Monday, February 2, 2009

Endowed Newspapers

The idea of endowed, non-profit newspapers is very interesting. By getting rid of the dependence on market forces, it would allow newspapers to publish more hard-hitting public affairs news, which would certainly be an improvement. I wonder, though, if this might result in fewer people reading the news.

If the endowed newspapers publish only “real” news stories, they wouldn’t meet consumer demand for feature/entertainment/art/travel/food stories. Assuming demand for those stories stayed the same, other publications focused on non-public affairs news may arise. People who are primarily interested in this information would read these new publications instead of the endowed newspapers. Now, instead of skimming some public affairs news on their way to the entertainment sections, these readers would get no news at all.

That said, I would support endowed news sources, as well as government-funded news sources, because citizens should have access to substantial public affairs news. It is up to them to read it.

Thoughts? Also, do any other countries have endowed news sources?

1 comment:

  1. Endowment model in other media i.e.
    TV: PBS
    Magazines: The Nation is sustained in part by a group of more than 30,000 donors called who donate funds to the periodical above and beyond their annual subscription fees

    Here is the article link recently in the NY Times Jen might have seen:

    Here is an article link analyzing the possibility:

    It includes historical analysis of what 1880-1930s journalists had to say about the idea.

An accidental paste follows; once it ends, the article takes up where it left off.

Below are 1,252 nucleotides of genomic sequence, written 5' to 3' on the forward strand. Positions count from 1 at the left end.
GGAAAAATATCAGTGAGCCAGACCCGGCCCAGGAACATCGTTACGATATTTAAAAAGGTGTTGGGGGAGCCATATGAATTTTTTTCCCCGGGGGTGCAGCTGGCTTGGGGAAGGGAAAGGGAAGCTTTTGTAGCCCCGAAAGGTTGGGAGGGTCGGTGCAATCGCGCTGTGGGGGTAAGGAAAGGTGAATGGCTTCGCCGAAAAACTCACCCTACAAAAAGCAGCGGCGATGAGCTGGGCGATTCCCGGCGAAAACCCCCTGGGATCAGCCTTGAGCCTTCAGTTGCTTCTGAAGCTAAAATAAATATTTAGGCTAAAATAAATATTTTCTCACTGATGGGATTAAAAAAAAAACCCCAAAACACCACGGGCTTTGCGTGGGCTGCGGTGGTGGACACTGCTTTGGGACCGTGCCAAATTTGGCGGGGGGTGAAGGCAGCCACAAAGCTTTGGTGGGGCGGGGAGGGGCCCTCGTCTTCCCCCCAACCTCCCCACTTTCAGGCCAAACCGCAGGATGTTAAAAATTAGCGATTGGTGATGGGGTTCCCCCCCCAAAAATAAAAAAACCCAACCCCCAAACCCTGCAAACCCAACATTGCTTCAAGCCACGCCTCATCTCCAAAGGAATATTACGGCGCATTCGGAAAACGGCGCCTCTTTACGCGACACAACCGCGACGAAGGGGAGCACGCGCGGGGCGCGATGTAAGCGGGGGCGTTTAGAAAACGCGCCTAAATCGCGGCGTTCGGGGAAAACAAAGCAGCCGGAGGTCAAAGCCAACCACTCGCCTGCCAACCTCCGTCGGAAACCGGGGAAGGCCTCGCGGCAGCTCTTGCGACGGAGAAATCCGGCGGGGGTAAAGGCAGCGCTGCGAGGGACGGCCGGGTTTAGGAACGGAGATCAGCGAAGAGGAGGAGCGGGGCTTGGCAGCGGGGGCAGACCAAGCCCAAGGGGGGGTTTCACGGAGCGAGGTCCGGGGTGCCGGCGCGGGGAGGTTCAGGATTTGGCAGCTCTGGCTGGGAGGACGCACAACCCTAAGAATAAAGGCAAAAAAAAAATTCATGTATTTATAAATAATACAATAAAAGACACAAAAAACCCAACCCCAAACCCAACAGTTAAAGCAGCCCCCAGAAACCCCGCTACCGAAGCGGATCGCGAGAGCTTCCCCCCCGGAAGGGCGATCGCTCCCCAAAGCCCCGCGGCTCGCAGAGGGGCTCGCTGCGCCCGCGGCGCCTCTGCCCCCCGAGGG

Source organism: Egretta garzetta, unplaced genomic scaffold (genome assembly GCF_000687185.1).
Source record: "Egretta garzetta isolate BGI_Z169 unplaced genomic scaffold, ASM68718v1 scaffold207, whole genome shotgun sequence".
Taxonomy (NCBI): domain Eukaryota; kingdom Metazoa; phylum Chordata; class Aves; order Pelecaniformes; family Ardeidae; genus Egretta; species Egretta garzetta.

Reasons why proposed 100 years ago:
    Economic pressures, rising costs of starting a paper, growing influence of advertisers, unethical journalism/profit-motivated journalism/indecent content

    Possible structures:
    University-subsidized: poly-partisan with profs/experts across the field, cheap labor/students as journalists
    Free from financial pressure, less sensational stories that sell, non-partisan

    Why the article concludes it wouldn’t work:
    Misperceptions about what the people wanted – public wants gossip, sensation?
    Too high culture
    If appeal to the educated might be too small to attract many advertisers, no local news
    Underestimation of newspaper startup costs
    Assumed that university presidents and faculty would be able to write in an understandable style that would interest the public
    Potential conflicts of interests – subservient to universities?

    In the end, why it failed in the 1930s:
    They couldn’t find people who would endow
    Could not persuade the public to support the ideal newspaper they visualized/the public did not join the advocates in demanding better newspapers.